From Lewis Littlepage
Altona 17th. January. 1801.
The vicissitudes of fortune which I have experienced, and continual uncertainty of my place of residence, have prevented for several years past my writing to you, or any of my friends in America.—My reason for importuning you at present is this.—I am informed by a letter from Virginia, that upon the supposition of my Death, a scandalous litigious dispute has arisen between some persons related to me, respecting my small property in Virginia. I therefore most earnestly entreat you, upon recieving this letter, to cause to be inserted in the Richmond gazette, a short advertisement, importing, “that you know me to be alive in the town of Altona in Holstein, and only waiting the approach of Spring to return to my native Country.—” Such is my intention.—I have the satisfaction to inform you that after having been separated by express order of the Empress Catherine II, from the King of Poland, for the part I took in the revolution of 1794, even after her death having been brought into a sort of squabble with her Successor Paul 1st., I at last settled matters with him, and he paid me very nobly the sum assigned to me by the King of Poland for my long and dangerous services.—I arrived in Hamburgh in October last, intending to have gone to France, but an attempt was made to embroil me with the Government of that Country, as you will see by the enclosed printed paper.—That business is settled to my entire satisfaction, but another political episode of a more extraordinary nature has arisen!—I am in a scrape with England, because, forsooth, the Emperor of Russia chuses to go to loggerheads with the King of England!—what the devil is all that to me?—Do I direct Paul 1st.? By the bye this Northern business is becoming serious.—Denmark has answered in such a spirited manner the peremptory demand of England, that hostilities seem inevitable.—Moreau is almost at the gates of Vienna, and a Continental Peace cannot be distant.—I am curious to see how Mr. Pitt will manage this Baltic Confederation.—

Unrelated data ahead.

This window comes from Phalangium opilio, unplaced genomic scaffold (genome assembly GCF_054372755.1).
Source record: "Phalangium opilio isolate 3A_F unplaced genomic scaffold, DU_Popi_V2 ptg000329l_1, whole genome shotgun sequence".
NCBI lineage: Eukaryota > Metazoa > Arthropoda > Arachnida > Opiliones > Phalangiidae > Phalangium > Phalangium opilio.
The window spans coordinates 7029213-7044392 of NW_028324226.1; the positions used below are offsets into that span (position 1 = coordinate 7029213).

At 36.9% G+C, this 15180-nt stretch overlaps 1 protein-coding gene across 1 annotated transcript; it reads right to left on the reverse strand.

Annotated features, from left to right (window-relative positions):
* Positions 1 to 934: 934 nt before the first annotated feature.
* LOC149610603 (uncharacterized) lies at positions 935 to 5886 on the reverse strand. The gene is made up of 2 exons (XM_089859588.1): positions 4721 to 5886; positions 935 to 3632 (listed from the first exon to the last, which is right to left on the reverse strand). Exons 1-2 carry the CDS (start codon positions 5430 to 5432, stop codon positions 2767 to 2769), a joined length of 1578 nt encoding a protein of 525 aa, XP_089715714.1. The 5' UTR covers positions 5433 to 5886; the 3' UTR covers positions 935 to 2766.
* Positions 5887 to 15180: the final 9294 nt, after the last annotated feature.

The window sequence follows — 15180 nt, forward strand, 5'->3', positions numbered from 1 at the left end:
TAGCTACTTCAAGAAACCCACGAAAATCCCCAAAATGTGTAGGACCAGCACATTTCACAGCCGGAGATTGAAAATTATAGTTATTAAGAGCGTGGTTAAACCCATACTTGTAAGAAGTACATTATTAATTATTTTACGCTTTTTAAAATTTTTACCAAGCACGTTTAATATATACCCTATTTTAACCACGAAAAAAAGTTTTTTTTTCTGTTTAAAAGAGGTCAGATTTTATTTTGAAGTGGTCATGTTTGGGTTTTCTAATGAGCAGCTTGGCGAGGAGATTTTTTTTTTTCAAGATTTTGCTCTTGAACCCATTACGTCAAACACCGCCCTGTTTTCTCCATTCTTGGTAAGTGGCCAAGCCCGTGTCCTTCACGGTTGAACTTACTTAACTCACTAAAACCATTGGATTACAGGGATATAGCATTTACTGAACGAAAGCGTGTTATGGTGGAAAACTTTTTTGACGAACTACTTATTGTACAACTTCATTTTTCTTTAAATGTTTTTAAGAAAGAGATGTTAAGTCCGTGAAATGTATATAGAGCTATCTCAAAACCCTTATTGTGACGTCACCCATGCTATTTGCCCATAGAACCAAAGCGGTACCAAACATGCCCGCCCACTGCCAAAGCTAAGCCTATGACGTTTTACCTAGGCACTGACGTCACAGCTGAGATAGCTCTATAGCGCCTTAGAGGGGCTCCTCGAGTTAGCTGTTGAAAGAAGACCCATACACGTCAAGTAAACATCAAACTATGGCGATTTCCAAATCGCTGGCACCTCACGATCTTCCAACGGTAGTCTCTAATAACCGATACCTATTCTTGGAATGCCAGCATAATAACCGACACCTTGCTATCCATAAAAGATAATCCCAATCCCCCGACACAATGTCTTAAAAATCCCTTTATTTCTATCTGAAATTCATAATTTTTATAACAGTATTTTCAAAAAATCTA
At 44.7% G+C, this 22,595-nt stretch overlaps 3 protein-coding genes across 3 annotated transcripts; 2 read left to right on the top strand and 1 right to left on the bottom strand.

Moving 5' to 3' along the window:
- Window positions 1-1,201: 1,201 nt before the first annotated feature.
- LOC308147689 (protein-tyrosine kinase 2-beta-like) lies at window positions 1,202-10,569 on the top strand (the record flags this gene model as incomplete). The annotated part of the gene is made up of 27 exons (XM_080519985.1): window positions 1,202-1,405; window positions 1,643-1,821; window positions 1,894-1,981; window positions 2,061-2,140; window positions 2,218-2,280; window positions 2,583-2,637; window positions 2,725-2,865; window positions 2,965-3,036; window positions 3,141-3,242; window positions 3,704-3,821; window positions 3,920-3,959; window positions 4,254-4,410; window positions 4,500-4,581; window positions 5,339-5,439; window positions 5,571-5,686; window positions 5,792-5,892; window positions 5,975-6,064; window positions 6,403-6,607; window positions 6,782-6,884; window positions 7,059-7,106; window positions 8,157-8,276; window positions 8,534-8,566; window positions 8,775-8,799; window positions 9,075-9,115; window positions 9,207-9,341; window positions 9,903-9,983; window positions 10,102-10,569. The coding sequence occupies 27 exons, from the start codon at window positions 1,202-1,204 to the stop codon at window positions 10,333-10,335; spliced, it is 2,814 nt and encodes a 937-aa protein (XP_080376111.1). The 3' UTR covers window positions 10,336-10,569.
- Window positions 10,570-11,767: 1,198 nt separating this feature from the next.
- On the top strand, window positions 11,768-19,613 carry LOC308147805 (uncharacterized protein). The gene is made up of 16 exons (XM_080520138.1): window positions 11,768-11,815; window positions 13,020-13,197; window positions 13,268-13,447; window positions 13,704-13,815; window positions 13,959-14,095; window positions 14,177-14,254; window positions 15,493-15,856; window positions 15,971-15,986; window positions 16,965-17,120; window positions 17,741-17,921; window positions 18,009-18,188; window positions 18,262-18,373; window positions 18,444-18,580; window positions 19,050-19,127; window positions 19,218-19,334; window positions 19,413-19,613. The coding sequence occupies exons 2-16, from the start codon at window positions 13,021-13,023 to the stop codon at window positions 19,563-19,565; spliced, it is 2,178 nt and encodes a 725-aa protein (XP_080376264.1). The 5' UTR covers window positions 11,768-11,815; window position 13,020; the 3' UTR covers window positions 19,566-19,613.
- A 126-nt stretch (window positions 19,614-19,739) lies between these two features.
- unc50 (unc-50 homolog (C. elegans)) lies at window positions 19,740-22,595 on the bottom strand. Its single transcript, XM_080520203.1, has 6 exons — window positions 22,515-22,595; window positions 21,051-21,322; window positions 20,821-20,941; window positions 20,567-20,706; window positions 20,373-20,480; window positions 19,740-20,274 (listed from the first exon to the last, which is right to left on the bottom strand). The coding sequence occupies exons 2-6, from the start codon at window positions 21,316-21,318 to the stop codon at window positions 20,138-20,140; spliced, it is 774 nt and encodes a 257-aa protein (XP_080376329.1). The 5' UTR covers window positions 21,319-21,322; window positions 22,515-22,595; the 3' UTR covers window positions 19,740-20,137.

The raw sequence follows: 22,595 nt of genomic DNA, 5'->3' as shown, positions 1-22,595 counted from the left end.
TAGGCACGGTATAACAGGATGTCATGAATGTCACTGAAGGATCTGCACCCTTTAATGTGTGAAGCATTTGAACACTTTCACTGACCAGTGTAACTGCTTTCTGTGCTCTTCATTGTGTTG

In the hope of soon saluting you in person in our native, beloved Country, I have the honor to be with the highest esteem and respect,
Dear Sir, your most obedient servant and faithful friend
P.S. Should any accident happen to me before I reach America, I have a will deposited in England, of which you are Executor in America and Lord Wycomb in England.—The sum to be disposed of is between nine and ten thousand pounds sterling.—
RC (DLC); at foot of first page: “Thomas Jefferson Esquire”; endorsed by TJ as received 24 Apr. and so recorded in SJL. Enclosure: for the broadside of 18 Oct. 1800, see note below.
The letter from Virginia was probably that of his stepfather, Lewis Holladay, to Littlepage of 22 Aug. 1800, which Littlepage received 9 Jan. 1801. Littlepage responded on the same day with an outline of his life and whereabouts in Europe from 1785 to 1801. For the litigious dispute, see TJ to Waller Holladay, 4 July 1800.
An attempt was made to embroil or blackmail Littlepage shortly after he moved to Hamburg in late 1800 when one Forhegger, whom Littlepage had formerly employed in Warsaw to copy his correspondence with Emperor Paul, claimed he had not been paid for his services. Forhegger threatened to publish some of these letters unless Littlepage made a deposit of fifty ducats for him. The latter responded with the enclosed printed paper, a broadside in French offering proof that he had given his creditors adequate time to settle their accounts before he left Warsaw. Littlepage also requested that the local police and the first consul in France destroy whatever instruments of the plot came into their hands by Forhegger and his conspirators. Later attempts on his life prompted him to move to Altona, where he stayed until his return voyage to America in 1801 (Boand, Lewis Littlepage, description begins Nell Holladay Boand, Lewis Littlepage Richmond, 1970 description ends 268–69, 277).
Another political episode: in the fall of 1800 Paul I declared an embargo on British shipping, detained thousands of British seamen in Russian ports, and recalled the Russian ambassador in London (Nina N. Bashkina and others, eds., The United States and Russia: The Beginning of Relations, 1765–1815 [Washington, D.C., 1980], 346).